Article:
The change of Omicron in Europe: pandemic or endemic? – International

LONDON – No United Kingdom, at France, at Spain and in other countries across the Europe, policymakers and some public health experts are recommending a new approach to coronavirus pandemic full of courage and resignation: that the Covid-19 is becoming an element of everyday life.

Governments are capitalizing on a time when their populations have seen fewer severe cases of the disease and, in some cases, a decrease in the daily number of new infections, after weeks of record growth. And they are decreasing the urgency of their mitigation policies.

In Spain, for example, the prime minister Pedro Sanchez declared last week that citizens “will have to learn to live with the coronavirus, as we do with many other viruses” and said that his country must align its national approach against covid-19 to a level close to the way it deals with outbreaks. of flu. The French Minister of Health, Olivier Veran, recently said that his country’s high infection rate and high vaccination rate could “maybe” mean this is the final wave of coronavirus.

The change of position takes place even after the World Health Organization (WHO) warned this week about treating Covid-19 like a seasonal flu, saying it’s too early for such an approach. Much is still unknown about Covid-19, the WHO said. And the surge in cases driven by the Ômicron variant still plagues the continent, while the population of much of the world remains vulnerable to the virus due to the lack of widespread vaccination, and more strains could still emerge.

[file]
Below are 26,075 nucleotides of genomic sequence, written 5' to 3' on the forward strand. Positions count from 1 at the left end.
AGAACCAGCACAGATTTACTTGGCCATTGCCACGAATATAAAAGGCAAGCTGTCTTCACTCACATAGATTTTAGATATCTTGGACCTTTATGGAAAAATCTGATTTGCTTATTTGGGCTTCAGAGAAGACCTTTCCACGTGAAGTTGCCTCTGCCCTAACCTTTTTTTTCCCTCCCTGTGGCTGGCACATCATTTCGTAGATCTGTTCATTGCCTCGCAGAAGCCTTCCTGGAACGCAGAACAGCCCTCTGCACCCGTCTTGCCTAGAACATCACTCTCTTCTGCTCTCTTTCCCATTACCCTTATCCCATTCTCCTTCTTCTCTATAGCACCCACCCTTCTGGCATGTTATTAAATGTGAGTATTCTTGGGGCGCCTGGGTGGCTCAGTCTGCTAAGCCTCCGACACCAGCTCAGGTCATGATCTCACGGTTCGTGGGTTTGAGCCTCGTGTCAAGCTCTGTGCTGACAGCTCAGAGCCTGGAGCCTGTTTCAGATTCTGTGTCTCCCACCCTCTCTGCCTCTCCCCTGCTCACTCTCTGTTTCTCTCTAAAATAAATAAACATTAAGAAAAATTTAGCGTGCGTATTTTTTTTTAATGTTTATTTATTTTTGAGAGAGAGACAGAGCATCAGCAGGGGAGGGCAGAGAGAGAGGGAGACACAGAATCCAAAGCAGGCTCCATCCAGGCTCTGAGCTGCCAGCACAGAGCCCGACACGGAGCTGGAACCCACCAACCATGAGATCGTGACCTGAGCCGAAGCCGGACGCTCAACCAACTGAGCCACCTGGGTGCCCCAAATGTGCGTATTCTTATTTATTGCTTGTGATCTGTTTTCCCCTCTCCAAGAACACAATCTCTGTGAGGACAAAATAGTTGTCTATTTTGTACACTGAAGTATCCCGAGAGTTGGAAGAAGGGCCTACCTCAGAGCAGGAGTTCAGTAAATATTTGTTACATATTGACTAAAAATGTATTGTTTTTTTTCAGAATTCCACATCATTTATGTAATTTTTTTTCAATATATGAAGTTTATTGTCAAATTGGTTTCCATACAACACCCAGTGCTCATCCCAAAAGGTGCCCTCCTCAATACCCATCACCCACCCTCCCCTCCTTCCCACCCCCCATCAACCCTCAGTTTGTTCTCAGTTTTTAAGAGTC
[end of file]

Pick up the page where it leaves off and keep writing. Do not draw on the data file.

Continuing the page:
Still, proponents of the “learn to live with it” approach point out that the latest spike in Covid-19 cases differs from the pandemic’s early days in important ways, including the largely vaccinated population in Europe, especially Western Europe. , and the much lower hospitalization rate.

The sentiment is evident in the evolving policies the British government has adopted since the start of this year, which have moved sharply away from the “war foot” the public health service preached in December.

The changes include shorter periods of isolation and the elimination of mandatory anti-covid tests prior to travel by people heading to the United Kingdom — in large part because Ômicron is already so prevalent that testing has had a limited effect on containing its spread.

There were some concrete signs that the UK could be turning a page. As of Friday, 99,652 new cases were reported, a notable drop from the 178,250 cases reported on the same day last week.

Peter English, a retired infectious disease control consultant, said that for many British public health experts and scientists, the debate had moved away from lockdowns towards sensible mitigation measures. Most of them are currently encouraging measures such as mandatory mask use in public places and legislation to regulate ventilation standards in closed spaces.

“There was a discussion about Covid-zero and trying to eliminate the virus through restrictions,” he said. “I think we lost that discussion. By allowing the spread to get to the point it has, it will be very, very difficult to put the genie back in the bottle.”

From this perspective, he said, we will have to live with its endemic disease. But, he added, “endemic does not mean less serious”, and he advised caution against the idea of ​​simply “learning to live with the virus” without mitigation measures being applied.